Róisín Ingle recently said that this is “… the golden age of essay writing in Ireland and it is being spearheaded by women.” She said this at the launch of Rosita Boland’s travel memoir, Elsewhere. Boland joins essayists like Emilie Pine, whose Notes to Self changed how I view the world (on my Staff Choice card in Dubray Blackrock, I say it should be on the Leaving Cert curriculum). Sinéad Gleeson, whose debut collection Constellations evinces all the light and strength of the author herself. Not to mention Polly Devlin, Emma Dabiri, Kevin Breathnach and Ian Maleney, to name but a few more.
Why have we as a nation fallen for this form? What is it about our current times, and our recent history, that lends itself so well to the essay?
In the past, Ireland has been a country steeped in secrets and shame. But, in recent years, it has tried to shake off these shackles, to create a more equal and happy state. The essay is not only our wake up call, but contains the history of these things.
Gleeson, Pine, Dabiri — these women step into the limelight to show us the things they have endured, struggles deeply rooted in their gender and race. They open up a whole new range of emotions, as their griefs, their struggles, become our own, and perhaps, often, they were our own. Maleney’s work echoes a growing dissonance between our capital and the rest of the nation, and, through his grandfather’s dementia, mourns the loss of the memories from a generation who’ve watched Ireland change irrevocably.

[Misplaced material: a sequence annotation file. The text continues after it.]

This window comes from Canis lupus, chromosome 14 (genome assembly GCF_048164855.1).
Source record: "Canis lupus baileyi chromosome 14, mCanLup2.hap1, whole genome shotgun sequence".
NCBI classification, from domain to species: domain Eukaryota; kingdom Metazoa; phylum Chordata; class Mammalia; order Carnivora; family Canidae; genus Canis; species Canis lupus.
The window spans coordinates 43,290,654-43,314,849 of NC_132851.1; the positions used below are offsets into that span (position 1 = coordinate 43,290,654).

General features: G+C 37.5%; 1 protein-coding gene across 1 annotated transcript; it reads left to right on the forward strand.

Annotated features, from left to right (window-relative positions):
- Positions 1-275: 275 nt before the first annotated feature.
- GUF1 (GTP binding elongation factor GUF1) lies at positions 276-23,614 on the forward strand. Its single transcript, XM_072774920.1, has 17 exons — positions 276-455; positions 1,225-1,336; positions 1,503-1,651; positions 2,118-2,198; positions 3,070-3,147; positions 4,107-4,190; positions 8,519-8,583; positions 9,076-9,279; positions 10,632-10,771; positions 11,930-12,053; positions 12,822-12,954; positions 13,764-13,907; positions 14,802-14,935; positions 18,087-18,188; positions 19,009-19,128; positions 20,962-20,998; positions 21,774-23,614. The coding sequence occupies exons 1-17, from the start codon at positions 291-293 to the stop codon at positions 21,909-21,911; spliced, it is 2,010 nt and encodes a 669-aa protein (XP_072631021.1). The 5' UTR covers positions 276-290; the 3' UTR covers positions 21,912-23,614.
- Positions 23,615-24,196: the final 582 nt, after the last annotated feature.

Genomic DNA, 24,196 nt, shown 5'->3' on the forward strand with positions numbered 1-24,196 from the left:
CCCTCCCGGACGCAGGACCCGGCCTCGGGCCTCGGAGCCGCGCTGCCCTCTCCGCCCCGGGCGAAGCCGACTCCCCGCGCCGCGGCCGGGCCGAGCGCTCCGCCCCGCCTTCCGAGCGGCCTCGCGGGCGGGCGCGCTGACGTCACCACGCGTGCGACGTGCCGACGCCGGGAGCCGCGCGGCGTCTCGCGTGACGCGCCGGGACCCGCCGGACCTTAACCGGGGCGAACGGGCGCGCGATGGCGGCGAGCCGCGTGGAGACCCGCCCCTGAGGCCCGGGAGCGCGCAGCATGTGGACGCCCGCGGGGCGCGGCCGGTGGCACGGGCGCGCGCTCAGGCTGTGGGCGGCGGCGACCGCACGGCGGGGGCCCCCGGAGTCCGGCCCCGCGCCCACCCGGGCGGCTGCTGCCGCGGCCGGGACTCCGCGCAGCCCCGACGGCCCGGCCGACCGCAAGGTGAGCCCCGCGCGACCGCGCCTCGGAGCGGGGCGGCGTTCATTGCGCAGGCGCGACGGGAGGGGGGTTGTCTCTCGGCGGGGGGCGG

Other works on depression, addiction and compounded emotional horror teach us that no one is alone in their suffering and that all human beings share the same weaknesses and strengths, though not in equal measure.
I call this the “Golden Age of the Irish Essay” because this is a season of change. All around the world, totalitarian conservatism tightens its grip, except here. The recent referendums on marriage, abortion and divorce, show that Ireland does not want to follow this curve. These essays show us why.
We have been there, done that. The essays of the last few years have taught us we can, and should, do so much better. They’re a chronicle of how far we’ve come, and a testament to how far we still have to go. And we are all so lucky, to have these amazing peoples sharing their experience and wisdom with us, and most importantly, letting us know, we are not alone.